There’s a rickety old wooden gate in the front of the common burying ground and an ancient old stone wall in the back. The gate goes “clap clap clap!” in the wind, and the old rope fastener flies this way and that, trying to catch the gate post while it sails back and forth in the relentless wind on the coast. At night the old boneyard keeper comes out and locks the rope gate quietly. He slips the old boat rope around the post and looks around furtively to make sure he isn’t being watched. But he is being watched. I watch him from behind a tree sometimes. He doesn’t know I’m there, but then again, he does know. So he keeps looking around.
|Bethiah Curtis, in residence.|
Mrs. Bethiah Curtis is there, too, and she also watches the boneyard keeper. The wife of David Curtis, she was born 314 years ago but doesn’t look a day over 25. Come to think of it, none of the residents in the village of stones look their age. Only the old boneyard keeper does. His back is stiff and bent and looks a bit like one of the forgotten stones in the back, crooked and worn away. Funny how the living keep aging, but the dead are chiseled perfectly in stone.
She knows I watch him from behind the tree. She has seen me there before. Not far from where she rests is the old pastor himself, the man who built the church and commissioned the boneyard. The old keeper is a direct descendant of him; he told me so himself once when I was wandering around during the day. He has the eyes of another; they are not his own. I can see the old pastor in him. Bethiah sees the old pastor in him, too. In any event, the keeper certainly belongs here. I’m the only stranger.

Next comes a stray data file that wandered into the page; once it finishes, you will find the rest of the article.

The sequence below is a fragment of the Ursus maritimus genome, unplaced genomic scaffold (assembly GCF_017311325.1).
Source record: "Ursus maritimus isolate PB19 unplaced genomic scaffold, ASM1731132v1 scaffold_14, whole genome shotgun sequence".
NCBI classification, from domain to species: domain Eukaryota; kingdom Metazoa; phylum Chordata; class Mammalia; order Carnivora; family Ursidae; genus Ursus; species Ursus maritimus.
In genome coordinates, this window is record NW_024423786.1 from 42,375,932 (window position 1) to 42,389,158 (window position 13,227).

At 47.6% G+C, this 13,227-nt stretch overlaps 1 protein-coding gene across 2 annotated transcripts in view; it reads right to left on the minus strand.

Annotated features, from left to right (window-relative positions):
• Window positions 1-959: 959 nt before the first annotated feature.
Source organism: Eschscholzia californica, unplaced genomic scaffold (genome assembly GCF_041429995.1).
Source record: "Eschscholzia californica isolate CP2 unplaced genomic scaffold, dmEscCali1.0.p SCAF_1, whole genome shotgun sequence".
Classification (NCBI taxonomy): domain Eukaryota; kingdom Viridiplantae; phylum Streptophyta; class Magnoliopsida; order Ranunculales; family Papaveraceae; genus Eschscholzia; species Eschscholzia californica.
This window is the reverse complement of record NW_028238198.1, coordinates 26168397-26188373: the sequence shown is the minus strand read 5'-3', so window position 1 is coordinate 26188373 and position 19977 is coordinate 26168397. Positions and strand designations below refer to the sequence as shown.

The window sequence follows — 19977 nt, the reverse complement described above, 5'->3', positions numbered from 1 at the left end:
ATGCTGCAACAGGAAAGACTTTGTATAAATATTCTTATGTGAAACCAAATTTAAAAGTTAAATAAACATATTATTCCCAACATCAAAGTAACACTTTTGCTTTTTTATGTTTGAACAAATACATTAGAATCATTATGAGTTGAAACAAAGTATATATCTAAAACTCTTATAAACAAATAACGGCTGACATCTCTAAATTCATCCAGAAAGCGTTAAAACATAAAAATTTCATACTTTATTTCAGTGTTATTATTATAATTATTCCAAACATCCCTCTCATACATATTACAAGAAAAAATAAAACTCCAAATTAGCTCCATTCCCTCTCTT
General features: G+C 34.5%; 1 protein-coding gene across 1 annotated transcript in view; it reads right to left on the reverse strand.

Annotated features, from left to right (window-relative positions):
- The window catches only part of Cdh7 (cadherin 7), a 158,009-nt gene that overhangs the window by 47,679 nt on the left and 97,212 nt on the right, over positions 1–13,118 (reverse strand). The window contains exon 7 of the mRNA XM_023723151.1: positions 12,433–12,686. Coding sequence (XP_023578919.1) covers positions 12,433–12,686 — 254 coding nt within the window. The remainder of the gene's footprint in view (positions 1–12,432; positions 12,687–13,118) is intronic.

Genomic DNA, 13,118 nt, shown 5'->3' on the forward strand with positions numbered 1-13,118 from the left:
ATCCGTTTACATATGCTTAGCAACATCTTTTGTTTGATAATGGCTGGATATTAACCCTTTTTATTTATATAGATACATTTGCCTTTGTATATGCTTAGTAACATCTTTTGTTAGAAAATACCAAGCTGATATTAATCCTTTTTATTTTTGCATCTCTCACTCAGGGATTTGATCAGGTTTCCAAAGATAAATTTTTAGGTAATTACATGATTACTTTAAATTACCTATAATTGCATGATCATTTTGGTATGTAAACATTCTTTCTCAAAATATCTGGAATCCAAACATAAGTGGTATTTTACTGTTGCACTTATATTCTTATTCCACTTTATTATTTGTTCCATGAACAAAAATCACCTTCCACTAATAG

Bethiah rests in a country built long after she died. There’s a woman from that new country who walks in the village of stones, taking photos as she pleases. Bethiah doesn’t know what a photo is, but she knows that the woman writes stories about the old residents of the boneyard because sometimes the woman comes and tells them the stories. Sometimes she chats up the old keeper and has a look at the old historical papers of the town, hidden in a vault in the old meetinghouse. She’s a bit odd, the woman is, and comes and goes on a whim—for now. One day she may finally earn her keep, chiseled in stone.